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I discovered the music of the Fleet Foxes recently, and found that they've got a stop-motion video set to one of their songs, White Winter Hymnal, directed by Sean Pecknold. Gorgeous music accompanied by a nice slow and simple concept for the visuals that winds out and then winds back in. Very pleasing. The calm, complentative puppet animation kind of reminds me of Tomoyasu Murata. There seem to be many people using animation for music videos these days... from Sarah Fimm to Chad VanGaalen to Omodaka to The Blue Seeds to Quantic... to say nothing of ones I've mentioned in the past like Cornelius. The rhythmic chiptune wickedness of Kokiriko Bushi in particular slays me, and the animation is rich and imaginative. The animation in a lot of other videos is honestly pretty crude and not interesting in itself, but when it matches the style of a song, the images come alive and the video works, as a number of the other vids attest, which is perhaps what makes music videos such a rich form. There's plenty of leeway for a more individual, analog, handmade approach that might not work elsewhere. I'm sure this is nothing and there are lots of other great animated music videos. Please feel free to share your own favorites.
Animated music videos almost seem to be enjoying a creative renaissance these days. A lot of bands seem to find the expressive playfulness and freedom of animation appealing, if the bounty of videos and things like the Radiohead competition are anything to go by. It's like they find the handcrafted, lo-fi appeal of indie animation a fit for their songs. Not to mention that it must be a lot cheaper, easier and quicker to just get an animator to make the visuals. Even not in animation, it's possible to create videos with visuals that make us see things in a new way with very little means and just an interesting approach, like Tone Twilight Zone, which has an Eames-like childlike wonder at the little things around us. Cornelius' videos are all pretty amazing in this sense, such as Point of View Point, which is very simple in execution and concept but creates a fantastic visual experience, and even is quite interesting conceptually, as an exploration of light, motion, perspective, how points becomes lines in motion, etc, and ties in to the very rich (but catchy and pulsing) sonic exploration of the music. There seems to be a music video for almost every song on Cornelius' masterpiece of an album Point, so they're all worth exploring. Smoke is interesting to note among these, as it's an obvious homage to two of the fathers (and as of yet unsurpassed masters) of all this music video business: Oskar Fischinger and Norman McLaren.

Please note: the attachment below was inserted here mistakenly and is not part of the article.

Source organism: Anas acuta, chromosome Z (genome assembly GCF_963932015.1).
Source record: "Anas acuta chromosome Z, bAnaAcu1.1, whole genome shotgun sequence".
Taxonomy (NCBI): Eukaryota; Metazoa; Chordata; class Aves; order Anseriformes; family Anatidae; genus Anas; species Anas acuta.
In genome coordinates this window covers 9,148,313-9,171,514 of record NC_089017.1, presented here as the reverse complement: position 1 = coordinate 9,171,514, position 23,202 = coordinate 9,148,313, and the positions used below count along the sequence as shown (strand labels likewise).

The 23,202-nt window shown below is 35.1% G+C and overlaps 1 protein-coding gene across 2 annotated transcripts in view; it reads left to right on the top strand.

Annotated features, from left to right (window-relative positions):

The video for Venetian Snares' Szamar Madar was a favorite of mine for a long time until a few years later I discovered it to be the work of a brilliant animator, David O'Reilly, whose Please Say Something was a shock to the system when I first ran across it a year or so ago - easily one of the most thrilling recent discoveries for me in animation. Szamar was the first time I'd seen visuals do justice to IDM (putting aside Rubber Johnny). I thought it was one of the crowning achievements in representing this kind of music in animation. O'Reilly's devious playfulness comes through in the film, too. Watch it in full screen to get the intended effect. There's nothing that quite matches the thrill and ecstasy when a piece of animation and a piece of music sync into a pure and unseparable unit of perfection like they do here.